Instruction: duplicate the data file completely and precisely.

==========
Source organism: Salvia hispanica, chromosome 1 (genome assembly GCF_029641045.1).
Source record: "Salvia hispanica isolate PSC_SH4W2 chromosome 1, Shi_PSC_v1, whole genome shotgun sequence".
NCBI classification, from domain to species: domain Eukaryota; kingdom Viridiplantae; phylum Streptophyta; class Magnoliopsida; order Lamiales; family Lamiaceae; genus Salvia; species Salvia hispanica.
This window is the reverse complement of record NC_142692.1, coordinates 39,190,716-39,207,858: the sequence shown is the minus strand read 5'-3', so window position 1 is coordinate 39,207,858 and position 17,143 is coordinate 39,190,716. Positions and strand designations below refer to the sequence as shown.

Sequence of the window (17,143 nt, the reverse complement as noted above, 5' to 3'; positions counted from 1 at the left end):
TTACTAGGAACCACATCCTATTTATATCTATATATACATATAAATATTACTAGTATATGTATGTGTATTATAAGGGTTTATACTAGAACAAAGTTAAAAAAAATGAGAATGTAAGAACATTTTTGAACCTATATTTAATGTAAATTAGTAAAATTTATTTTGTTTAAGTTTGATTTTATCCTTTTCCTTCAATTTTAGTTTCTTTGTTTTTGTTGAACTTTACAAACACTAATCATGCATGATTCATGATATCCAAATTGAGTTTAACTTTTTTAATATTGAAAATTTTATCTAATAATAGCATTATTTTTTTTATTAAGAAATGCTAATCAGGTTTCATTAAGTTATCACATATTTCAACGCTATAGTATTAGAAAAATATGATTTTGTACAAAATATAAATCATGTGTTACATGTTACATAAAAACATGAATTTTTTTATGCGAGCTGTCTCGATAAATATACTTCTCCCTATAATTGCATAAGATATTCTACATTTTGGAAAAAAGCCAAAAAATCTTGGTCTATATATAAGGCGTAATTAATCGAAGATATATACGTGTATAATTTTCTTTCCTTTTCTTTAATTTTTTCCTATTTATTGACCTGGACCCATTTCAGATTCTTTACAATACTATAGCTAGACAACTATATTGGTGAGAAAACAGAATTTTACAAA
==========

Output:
Source organism: Salvia hispanica, chromosome 1 (genome assembly GCF_029641045.1).
Source record: "Salvia hispanica isolate PSC_SH4W2 chromosome 1, Shi_PSC_v1, whole genome shotgun sequence".
NCBI classification, from domain to species: domain Eukaryota; kingdom Viridiplantae; phylum Streptophyta; class Magnoliopsida; order Lamiales; family Lamiaceae; genus Salvia; species Salvia hispanica.
This window is the reverse complement of record NC_142692.1, coordinates 39,190,716-39,207,858: the sequence shown is the minus strand read 5'-3', so window position 1 is coordinate 39,207,858 and position 17,143 is coordinate 39,190,716. Positions and strand designations below refer to the sequence as shown.

Sequence of the window (17,143 nt, the reverse complement as noted above, 5' to 3'; positions counted from 1 at the left end):
TTACTAGGAACCACATCCTATTTATATCTATATATACATATAAATATTACTAGTATATGTATGTGTATTATAAGGGTTTATACTAGAACAAAGTTAAAAAAAATGAGAATGTAAGAACATTTTTGAACCTATATTTAATGTAAATTAGTAAAATTTATTTTGTTTAAGTTTGATTTTATCCTTTTCCTTCAATTTTAGTTTCTTTGTTTTTGTTGAACTTTACAAACACTAATCATGCATGATTCATGATATCCAAATTGAGTTTAACTTTTTTAATATTGAAAATTTTATCTAATAATAGCATTATTTTTTTTATTAAGAAATGCTAATCAGGTTTCATTAAGTTATCACATATTTCAACGCTATAGTATTAGAAAAATATGATTTTGTACAAAATATAAATCATGTGTTACATGTTACATAAAAACATGAATTTTTTTATGCGAGCTGTCTCGATAAATATACTTCTCCCTATAATTGCATAAGATATTCTACATTTTGGAAAAAAGCCAAAAAATCTTGGTCTATATATAAGGCGTAATTAATCGAAGATATATACGTGTATAATTTTCTTTCCTTTTCTTTAATTTTTTCCTATTTATTGACCTGGACCCATTTCAGATTCTTTACAATACTATAGCTAGACAACTATATTGGTGAGAAAACAGAATTTTACAAA